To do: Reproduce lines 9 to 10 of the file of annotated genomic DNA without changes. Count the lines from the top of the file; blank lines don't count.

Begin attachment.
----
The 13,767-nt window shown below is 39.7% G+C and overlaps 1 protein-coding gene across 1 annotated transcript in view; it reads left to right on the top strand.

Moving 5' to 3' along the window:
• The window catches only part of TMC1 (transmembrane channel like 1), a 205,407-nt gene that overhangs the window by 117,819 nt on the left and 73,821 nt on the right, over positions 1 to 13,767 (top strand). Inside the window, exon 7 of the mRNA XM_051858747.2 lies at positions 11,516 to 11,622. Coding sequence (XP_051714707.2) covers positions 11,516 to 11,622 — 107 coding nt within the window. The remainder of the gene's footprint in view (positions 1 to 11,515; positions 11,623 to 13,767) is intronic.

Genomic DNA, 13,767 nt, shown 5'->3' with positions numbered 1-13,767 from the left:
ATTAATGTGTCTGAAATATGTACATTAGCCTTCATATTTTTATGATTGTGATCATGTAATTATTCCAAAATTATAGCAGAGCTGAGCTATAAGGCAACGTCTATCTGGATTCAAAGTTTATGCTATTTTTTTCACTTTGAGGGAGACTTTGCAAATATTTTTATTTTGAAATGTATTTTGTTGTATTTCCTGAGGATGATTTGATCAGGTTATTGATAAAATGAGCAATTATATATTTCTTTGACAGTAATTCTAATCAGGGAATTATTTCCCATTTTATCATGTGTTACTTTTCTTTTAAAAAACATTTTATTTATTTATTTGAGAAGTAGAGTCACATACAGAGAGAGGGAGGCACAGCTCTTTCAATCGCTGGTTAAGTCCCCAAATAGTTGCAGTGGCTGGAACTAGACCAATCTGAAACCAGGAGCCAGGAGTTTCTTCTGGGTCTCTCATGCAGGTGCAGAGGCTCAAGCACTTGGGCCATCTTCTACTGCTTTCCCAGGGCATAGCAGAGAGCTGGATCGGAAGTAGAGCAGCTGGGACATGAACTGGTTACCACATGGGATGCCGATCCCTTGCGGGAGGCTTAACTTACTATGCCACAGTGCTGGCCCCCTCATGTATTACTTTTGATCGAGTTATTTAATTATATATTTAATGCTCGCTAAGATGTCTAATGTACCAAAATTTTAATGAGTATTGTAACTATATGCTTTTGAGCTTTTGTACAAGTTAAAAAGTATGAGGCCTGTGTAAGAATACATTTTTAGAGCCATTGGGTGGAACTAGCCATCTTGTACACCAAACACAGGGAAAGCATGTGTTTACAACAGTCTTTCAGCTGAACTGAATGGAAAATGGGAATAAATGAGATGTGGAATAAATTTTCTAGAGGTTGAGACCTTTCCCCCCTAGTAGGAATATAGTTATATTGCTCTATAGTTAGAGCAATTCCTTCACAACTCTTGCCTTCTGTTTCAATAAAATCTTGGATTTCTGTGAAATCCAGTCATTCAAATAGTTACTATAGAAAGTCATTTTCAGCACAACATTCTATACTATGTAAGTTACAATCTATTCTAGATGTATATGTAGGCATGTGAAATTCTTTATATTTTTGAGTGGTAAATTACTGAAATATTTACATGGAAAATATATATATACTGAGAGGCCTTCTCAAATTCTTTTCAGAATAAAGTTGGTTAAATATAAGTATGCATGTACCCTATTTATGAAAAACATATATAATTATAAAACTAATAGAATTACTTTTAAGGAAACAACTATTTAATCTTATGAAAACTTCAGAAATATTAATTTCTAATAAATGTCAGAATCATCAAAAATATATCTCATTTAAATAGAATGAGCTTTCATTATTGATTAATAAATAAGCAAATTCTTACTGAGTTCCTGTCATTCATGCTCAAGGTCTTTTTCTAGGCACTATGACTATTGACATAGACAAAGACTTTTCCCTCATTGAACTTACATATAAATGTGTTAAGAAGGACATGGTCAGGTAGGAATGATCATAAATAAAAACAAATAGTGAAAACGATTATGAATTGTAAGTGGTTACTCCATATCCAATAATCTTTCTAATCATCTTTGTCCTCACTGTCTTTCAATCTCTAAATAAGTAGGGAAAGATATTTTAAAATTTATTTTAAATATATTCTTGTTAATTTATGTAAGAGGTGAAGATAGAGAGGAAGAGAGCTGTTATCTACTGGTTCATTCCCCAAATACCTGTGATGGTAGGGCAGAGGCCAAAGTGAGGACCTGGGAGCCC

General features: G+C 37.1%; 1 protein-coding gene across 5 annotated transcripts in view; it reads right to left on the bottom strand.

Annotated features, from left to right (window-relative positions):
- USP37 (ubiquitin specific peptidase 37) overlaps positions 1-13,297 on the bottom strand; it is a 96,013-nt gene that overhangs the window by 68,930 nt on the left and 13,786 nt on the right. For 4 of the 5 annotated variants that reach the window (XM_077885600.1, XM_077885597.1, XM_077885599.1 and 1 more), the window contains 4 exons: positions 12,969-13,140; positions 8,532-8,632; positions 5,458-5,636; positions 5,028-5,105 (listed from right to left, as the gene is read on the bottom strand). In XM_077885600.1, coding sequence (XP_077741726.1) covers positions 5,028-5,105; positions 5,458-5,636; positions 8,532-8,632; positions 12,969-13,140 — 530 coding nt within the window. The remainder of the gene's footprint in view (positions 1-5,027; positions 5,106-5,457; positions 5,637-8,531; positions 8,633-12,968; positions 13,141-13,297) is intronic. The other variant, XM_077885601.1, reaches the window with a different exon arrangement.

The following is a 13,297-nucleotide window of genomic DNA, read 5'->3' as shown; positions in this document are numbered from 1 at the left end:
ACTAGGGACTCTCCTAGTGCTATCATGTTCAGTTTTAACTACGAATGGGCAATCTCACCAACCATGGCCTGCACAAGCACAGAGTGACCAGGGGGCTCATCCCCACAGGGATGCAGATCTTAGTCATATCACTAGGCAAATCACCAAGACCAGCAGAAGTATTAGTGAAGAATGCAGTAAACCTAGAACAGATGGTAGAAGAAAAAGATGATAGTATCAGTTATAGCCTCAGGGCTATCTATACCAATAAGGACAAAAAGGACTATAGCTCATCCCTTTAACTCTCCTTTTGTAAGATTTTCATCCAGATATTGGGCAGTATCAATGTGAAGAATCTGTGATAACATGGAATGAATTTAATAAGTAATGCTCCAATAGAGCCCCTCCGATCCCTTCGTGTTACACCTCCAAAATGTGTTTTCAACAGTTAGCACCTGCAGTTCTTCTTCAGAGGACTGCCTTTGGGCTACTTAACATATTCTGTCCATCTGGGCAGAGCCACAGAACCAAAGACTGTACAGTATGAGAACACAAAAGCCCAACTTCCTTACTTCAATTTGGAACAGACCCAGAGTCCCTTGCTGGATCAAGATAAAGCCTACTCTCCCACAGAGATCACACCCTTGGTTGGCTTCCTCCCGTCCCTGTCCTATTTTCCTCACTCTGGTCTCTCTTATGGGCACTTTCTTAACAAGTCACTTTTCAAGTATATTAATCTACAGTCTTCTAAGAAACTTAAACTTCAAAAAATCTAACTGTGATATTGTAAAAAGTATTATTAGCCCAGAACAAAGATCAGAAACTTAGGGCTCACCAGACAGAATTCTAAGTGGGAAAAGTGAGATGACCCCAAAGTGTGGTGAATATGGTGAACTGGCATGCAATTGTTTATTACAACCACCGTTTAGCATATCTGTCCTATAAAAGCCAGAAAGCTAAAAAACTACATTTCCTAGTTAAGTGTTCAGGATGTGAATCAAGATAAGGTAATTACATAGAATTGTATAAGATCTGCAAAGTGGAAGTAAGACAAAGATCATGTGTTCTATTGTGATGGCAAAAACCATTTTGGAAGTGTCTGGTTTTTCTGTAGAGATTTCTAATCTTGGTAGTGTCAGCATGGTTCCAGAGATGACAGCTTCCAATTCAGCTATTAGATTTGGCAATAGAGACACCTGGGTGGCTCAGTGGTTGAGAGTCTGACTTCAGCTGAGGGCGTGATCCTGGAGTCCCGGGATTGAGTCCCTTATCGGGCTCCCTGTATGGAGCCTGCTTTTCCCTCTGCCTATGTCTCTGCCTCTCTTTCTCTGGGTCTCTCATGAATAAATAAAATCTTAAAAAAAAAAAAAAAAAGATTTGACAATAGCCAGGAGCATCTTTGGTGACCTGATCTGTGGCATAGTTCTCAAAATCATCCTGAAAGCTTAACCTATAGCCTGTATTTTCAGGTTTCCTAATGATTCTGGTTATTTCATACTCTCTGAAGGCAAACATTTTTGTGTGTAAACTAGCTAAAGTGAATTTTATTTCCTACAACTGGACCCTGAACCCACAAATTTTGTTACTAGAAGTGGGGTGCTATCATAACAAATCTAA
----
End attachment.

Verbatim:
The following is a 13,297-nucleotide window of genomic DNA, read 5'->3' as shown; positions in this document are numbered from 1 at the left end:
ACTAGGGACTCTCCTAGTGCTATCATGTTCAGTTTTAACTACGAATGGGCAATCTCACCAACCATGGCCTGCACAAGCACAGAGTGACCAGGGGGCTCATCCCCACAGGGATGCAGATCTTAGTCATATCACTAGGCAAATCACCAAGACCAGCAGAAGTATTAGTGAAGAATGCAGTAAACCTAGAACAGATGGTAGAAGAAAAAGATGATAGTATCAGTTATAGCCTCAGGGCTATCTATACCAATAAGGACAAAAAGGACTATAGCTCATCCCTTTAACTCTCCTTTTGTAAGATTTTCATCCAGATATTGGGCAGTATCAATGTGAAGAATCTGTGATAACATGGAATGAATTTAATAAGTAATGCTCCAATAGAGCCCCTCCGATCCCTTCGTGTTACACCTCCAAAATGTGTTTTCAACAGTTAGCACCTGCAGTTCTTCTTCAGAGGACTGCCTTTGGGCTACTTAACATATTCTGTCCATCTGGGCAGAGCCACAGAACCAAAGACTGTACAGTATGAGAACACAAAAGCCCAACTTCCTTACTTCAATTTGGAACAGACCCAGAGTCCCTTGCTGGATCAAGATAAAGCCTACTCTCCCACAGAGATCACACCCTTGGTTGGCTTCCTCCCGTCCCTGTCCTATTTTCCTCACTCTGGTCTCTCTTATGGGCACTTTCTTAACAAGTCACTTTTCAAGTATATTAATCTACAGTCTTCTAAGAAACTTAAACTTCAAAAAATCTAACTGTGATATTGTAAAAAGTATTATTAGCCCAGAACAAAGATCAGAAACTTAGGGCTCACCAGACAGAATTCTAAGTGGGAAAAGTGAGATGACCCCAAAGTGTGGTGAATATGGTGAACTGGCATGCAATTGTTTATTACAACCACCGTTTAGCATATCTGTCCTATAAAAGCCAGAAAGCTAAAAAACTACATTTCCTAGTTAAGTGTTCAGGATGTGAATCAAGATAAGGTAATTACATAGAATTGTATAAGATCTGCAAAGTGGAAGTAAGACAAAGATCATGTGTTCTATTGTGATGGCAAAAACCATTTTGGAAGTGTCTGGTTTTTCTGTAGAGATTTCTAATCTTGGTAGTGTCAGCATGGTTCCAGAGATGACAGCTTCCAATTCAGCTATTAGATTTGGCAATAGAGACACCTGGGTGGCTCAGTGGTTGAGAGTCTGACTTCAGCTGAGGGCGTGATCCTGGAGTCCCGGGATTGAGTCCCTTATCGGGCTCCCTGTATGGAGCCTGCTTTTCCCTCTGCCTATGTCTCTGCCTCTCTTTCTCTGGGTCTCTCATGAATAAATAAAATCTTAAAAAAAAAAAAAAAAAGATTTGACAATAGCCAGGAGCATCTTTGGTGACCTGATCTGTGGCATAGTTCTCAAAATCATCCTGAAAGCTTAACCTATAGCCTGTATTTTCAGGTTTCCTAATGATTCTGGTTATTTCATACTCTCTGAAGGCAAACATTTTTGTGTGTAAACTAGCTAAAGTGAATTTTATTTCCTACAACTGGACCCTGAACCCACAAATTTTGTTACTAGAAGTGGGGTGCTATCATAACAAATCTAA